Why your company can have a dress code

Your company gives you a dress code to follow at work. You don't like the restrictions, so you break the code and wear whatever you want. Predictably, they fire you. Is this a wrongful termination?

Some argue that dress codes discriminate against them, and this is a very real concern. After all, discrimination is illegal in the workplace.

Unconscious physical reactions to racial discrimination

When you experience racial discrimination and rejection, it impacts you in many ways. Some of these, you are probably well aware of. You feel angry. You feel frustrated. It makes you irate, as it should. Discrimination is not just illegal, but it is an attack on a personal level to things outside of your control.

However, did you know that your body responds in some ways that you may not even be conscious of? Researchers studied it, and one noted that "the race of the person who rejects you alters the responses to social rejection."

What does workplace retaliation look like?

One reason that employees sometimes fail to report things like safety violations and sexual harassment is that they worry about retaliation. If they make that report, is it going to negatively impact their career? Employees often feel like they have to choose between taking a stand and keeping a steady paycheck for their families. That allows a lot of issues to get swept under the rug as they pick their families and their careers.

That being said, retaliation is illegal. If you file a complaint, your company cannot take action against you. Employees still worry about it, and it does still happen, but those who experience it need to know that they have legal options.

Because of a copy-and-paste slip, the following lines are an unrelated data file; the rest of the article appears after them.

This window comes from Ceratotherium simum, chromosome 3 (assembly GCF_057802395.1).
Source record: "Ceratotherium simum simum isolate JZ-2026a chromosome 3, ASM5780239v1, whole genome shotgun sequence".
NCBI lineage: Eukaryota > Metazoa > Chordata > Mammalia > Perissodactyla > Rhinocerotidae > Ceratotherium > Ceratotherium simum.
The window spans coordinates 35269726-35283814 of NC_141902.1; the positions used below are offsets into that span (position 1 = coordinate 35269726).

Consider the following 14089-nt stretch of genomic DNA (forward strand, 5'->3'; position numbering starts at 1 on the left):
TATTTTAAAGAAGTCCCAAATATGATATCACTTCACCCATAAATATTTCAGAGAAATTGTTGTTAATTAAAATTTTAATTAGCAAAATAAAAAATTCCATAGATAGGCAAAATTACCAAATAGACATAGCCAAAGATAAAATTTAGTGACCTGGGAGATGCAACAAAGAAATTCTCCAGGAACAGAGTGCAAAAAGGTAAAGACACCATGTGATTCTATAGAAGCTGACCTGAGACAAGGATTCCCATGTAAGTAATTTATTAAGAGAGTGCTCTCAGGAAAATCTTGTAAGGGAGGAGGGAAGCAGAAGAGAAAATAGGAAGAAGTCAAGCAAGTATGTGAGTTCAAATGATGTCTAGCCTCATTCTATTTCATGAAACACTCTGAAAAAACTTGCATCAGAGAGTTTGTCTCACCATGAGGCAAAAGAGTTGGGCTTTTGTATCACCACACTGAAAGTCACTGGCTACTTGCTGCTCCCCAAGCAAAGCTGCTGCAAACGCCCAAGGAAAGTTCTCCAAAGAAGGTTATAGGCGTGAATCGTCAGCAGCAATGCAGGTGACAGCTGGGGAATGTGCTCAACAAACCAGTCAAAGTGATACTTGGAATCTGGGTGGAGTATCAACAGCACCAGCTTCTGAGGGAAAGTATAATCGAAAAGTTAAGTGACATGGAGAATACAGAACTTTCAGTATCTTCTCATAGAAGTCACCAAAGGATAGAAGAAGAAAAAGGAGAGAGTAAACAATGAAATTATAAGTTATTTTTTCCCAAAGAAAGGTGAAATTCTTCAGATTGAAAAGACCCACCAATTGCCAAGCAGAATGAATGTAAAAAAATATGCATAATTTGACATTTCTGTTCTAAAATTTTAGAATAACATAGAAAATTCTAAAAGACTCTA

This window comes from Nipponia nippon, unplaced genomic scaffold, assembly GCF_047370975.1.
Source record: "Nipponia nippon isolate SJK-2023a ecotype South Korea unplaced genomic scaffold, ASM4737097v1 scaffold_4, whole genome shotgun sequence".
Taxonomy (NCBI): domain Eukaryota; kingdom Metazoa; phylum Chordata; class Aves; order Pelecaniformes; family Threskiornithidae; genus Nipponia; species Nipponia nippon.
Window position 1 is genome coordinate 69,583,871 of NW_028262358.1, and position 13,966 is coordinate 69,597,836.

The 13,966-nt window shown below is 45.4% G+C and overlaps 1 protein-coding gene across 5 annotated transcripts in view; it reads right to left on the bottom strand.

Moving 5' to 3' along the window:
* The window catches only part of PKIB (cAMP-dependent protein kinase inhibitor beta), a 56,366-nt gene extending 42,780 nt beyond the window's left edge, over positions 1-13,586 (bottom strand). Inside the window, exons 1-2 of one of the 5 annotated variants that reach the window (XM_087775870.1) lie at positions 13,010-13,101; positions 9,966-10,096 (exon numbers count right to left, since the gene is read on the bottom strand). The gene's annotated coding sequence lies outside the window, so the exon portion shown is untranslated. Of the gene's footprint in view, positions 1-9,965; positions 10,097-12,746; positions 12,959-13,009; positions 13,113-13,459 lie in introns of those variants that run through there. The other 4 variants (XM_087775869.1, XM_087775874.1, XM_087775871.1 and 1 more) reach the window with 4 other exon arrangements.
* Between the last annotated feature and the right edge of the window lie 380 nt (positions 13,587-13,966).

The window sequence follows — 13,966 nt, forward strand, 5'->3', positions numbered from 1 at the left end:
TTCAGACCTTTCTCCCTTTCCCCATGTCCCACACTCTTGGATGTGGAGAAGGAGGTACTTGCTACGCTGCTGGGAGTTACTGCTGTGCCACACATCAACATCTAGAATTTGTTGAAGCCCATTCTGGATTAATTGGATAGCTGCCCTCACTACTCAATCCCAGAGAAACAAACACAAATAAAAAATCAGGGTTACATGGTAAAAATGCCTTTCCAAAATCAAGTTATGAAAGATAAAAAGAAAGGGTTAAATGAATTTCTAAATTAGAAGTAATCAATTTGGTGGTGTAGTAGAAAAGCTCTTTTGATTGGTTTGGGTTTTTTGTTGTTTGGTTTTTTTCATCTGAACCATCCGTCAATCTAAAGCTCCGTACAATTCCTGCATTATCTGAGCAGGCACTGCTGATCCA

Subtle forms of workplace discrimination

Many women face multiple forms of discrimination at work. You might think that this discrimination is glaring and bold, such as denying a woman a promotion or keeping them from executive-level positions.

While this is true in some cases, there are often more subtle forms of discrimination and undermining women face at work. The bigger, more clear forms of discrimination are wrong, but the smaller examples should not be ignored either.

Signs of sexual harassment for victims and harassers

If you're trying to keep an eye out for sexual harassment in the workplace, it can be a bit harder to identify it these days. Most people understand that it's illegal and that there are ramifications. That doesn't mean it won't happen, but they may try harder to hide it or to disguise it as something else.

To help you see what's happening, here are some signs that a person is being harassed:

  • They start missing shifts and failing to show up for work more often.
  • Employee turnover rates increase as people leave for new jobs.
  • They can't seem to focus on the task at hand.
  • They seem to have a low opinion of the job and low employee morale overall.
  • They wear clothes that cover up the physical signs of harassment.